News & Analysis

Why Washington is a dark-horse playoff contender in 2016

Led by an up-and-coming defense, Washington is a darkhorse candidate to make some noise in the College Football Playoff. The last two recruiting classes have been kind to the Huskies as the defense re-loaded in the 2014 class with defensive tackle Greg Gaines, safety Budda Baker and cornerback Sidney Jones; while last year’s class featured PFF’s top-graded true freshman quarterback (Jake Browning) and running back (Myles Gaskin) in the nation.

The defense was extremely young a year ago, but they head into 2016 with 11 players who played at least 300 snaps in 2015 and many of them played well. The aforementioned Gaines was the top run stopper on the team at +15.3 while Baker played up to his four-star billing with a +7.8 grade that ranked third among returning Pac-12 safeties. Jones has the No. 2 grade among returning Pac-12 corners (+10.4) while linebacker Azeem Victor’s +14.4 overall mark also ranks second. That’s before even mentioning DT Elijah Qualls who led the entire defense with a +19.0 mark as the most well-rounded defensive lineman on the team. Washington’s defense has a dangerous combination of young, yet experienced players who have also been extremely productive early in their respective careers.

On the offensive side of the ball, Browning was outstanding for a freshman as he did a nice job of leading receivers to space and making big throws at the intermediate level. He continued to progress all season and another big step from him should vault Washington into Pac-12 contention. As for Browning’s classmate, Gaskin hit his stride in week six and never looked back, rushing for at least 90 yards in eight of the last nine games and finishing with the third-best grade among Pac-12 running backs. Perhaps most impressive, Gaskin did his damage behind a unit that finished with a cumulative run blocking grade of -54.5 on the season, 57th out of 65 qualifiers.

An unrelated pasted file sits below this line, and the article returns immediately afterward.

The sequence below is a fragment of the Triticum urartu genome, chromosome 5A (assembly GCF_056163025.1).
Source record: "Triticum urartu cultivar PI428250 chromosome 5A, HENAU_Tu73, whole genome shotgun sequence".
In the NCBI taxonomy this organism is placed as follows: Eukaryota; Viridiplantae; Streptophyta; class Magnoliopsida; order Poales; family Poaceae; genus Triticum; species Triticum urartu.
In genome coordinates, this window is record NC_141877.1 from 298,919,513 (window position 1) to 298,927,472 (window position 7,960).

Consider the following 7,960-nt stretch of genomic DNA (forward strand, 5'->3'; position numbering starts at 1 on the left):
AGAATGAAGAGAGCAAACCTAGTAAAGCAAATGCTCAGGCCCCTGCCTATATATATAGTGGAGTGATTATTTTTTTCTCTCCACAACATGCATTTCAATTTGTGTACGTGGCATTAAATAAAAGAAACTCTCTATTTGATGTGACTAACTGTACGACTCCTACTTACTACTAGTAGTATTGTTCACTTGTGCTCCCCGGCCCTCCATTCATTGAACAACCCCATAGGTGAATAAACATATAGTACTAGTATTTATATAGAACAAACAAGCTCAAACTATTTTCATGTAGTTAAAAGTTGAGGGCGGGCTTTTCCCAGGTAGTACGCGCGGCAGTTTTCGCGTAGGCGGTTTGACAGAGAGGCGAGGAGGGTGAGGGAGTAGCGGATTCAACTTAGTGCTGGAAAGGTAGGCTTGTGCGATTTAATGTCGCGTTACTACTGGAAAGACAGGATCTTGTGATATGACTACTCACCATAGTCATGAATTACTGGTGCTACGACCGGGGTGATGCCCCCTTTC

And that brings us to the biggest concern as the offensive line returns five players who played at least 400 snaps last season but only left guard Jake Eldrenkamp managed a positive overall grade (+1.6). As is usually the case in college football, experience and growth is vital for offensive linemen and simply returning that many starters should bode well for their development. Still, it’s no slam dunk that the offensive line will move from weakness to strength, but even a moderate improvement will go a long way toward allowing Browning and Gaskin to carry the offense as true sophomores.

With playmakers on every level of the defense combined with budding superstars at the skill positions, Washington may very well be two years away from making a major national splash, but keep an eye on them in 2016 as they have the talent and experience to do a lot of damage in a wide open Pac-12 North.

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